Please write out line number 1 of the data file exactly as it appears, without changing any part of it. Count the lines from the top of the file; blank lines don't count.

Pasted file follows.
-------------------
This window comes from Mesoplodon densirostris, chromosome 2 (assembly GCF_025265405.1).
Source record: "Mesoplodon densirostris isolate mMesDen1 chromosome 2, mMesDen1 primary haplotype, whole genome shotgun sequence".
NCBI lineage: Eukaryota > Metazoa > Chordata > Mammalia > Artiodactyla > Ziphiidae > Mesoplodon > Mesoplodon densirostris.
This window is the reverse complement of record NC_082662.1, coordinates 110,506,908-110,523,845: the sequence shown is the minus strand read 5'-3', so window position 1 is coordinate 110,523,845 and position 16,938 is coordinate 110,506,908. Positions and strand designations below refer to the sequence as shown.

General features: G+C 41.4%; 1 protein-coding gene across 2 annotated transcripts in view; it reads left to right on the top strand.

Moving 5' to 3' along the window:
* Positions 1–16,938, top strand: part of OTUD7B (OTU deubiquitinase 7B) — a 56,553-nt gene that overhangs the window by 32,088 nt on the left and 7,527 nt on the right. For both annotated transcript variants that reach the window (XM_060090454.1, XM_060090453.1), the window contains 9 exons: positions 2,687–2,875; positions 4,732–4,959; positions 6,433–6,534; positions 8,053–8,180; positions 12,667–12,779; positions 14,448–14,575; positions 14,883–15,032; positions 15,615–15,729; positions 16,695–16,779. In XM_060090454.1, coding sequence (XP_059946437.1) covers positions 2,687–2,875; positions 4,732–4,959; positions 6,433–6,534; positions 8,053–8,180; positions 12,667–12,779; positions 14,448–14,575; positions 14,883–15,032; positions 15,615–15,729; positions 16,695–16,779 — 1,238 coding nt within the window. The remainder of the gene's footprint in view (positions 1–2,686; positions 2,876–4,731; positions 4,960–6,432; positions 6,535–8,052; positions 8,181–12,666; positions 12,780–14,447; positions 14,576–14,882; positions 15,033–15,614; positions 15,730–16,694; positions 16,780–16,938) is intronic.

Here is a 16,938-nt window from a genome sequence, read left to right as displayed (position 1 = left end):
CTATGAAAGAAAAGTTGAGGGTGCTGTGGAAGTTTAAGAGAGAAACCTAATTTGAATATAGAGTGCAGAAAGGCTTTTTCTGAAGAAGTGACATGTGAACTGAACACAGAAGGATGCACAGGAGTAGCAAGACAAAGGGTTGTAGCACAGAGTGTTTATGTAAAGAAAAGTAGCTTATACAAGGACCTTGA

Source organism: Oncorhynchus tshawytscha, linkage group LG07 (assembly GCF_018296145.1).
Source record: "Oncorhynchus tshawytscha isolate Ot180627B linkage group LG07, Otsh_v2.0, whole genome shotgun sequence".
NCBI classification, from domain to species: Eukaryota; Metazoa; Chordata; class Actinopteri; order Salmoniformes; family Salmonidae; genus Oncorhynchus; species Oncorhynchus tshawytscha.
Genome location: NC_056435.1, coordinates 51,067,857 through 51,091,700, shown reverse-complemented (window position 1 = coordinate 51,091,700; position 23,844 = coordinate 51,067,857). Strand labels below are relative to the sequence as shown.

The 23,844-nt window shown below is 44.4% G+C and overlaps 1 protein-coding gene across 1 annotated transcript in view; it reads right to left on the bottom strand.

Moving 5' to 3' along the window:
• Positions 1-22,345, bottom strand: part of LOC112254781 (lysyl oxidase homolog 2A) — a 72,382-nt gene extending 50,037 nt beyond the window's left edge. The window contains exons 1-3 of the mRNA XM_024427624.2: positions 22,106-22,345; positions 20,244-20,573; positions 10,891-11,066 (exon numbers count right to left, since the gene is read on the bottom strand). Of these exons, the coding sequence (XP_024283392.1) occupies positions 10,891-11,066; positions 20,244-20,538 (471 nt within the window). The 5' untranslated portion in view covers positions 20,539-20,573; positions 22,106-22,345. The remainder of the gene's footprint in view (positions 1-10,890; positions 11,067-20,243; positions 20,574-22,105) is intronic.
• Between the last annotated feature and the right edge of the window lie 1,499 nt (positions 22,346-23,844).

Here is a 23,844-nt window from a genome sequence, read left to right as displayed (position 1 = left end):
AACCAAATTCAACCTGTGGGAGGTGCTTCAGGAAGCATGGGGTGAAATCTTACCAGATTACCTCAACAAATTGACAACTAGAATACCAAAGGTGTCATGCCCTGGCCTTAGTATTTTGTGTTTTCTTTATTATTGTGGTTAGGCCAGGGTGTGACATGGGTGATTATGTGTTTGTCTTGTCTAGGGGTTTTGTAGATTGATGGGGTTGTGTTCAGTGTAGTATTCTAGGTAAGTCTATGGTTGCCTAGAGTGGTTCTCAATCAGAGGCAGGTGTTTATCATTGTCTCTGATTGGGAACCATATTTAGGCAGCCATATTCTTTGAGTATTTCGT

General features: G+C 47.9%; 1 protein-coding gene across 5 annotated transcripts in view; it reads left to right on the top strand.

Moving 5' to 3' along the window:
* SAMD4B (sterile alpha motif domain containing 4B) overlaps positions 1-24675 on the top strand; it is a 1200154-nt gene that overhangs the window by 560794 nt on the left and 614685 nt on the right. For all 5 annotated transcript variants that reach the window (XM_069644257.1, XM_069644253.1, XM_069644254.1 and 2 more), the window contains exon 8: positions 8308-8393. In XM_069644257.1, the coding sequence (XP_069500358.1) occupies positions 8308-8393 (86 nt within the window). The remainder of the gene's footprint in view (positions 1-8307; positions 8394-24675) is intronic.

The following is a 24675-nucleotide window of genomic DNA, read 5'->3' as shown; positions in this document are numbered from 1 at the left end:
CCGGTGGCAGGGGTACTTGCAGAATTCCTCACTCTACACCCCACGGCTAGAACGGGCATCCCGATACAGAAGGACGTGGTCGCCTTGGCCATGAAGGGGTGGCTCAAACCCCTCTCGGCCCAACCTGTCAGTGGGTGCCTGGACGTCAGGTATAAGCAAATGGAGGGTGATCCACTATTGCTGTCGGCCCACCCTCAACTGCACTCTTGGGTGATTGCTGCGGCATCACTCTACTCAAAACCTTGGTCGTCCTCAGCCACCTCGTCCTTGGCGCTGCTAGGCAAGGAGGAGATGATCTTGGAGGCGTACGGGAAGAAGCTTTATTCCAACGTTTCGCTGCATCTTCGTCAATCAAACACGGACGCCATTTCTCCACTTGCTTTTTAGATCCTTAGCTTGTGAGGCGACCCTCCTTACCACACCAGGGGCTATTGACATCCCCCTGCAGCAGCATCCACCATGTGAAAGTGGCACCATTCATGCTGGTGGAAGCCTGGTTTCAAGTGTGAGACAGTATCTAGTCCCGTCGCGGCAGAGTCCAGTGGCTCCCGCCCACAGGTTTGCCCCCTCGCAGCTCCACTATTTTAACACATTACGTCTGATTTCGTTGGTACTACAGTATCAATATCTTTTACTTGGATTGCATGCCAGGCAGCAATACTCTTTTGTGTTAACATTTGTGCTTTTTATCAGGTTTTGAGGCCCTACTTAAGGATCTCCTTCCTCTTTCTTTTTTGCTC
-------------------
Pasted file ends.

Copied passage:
This window comes from Mesoplodon densirostris, chromosome 2 (assembly GCF_025265405.1).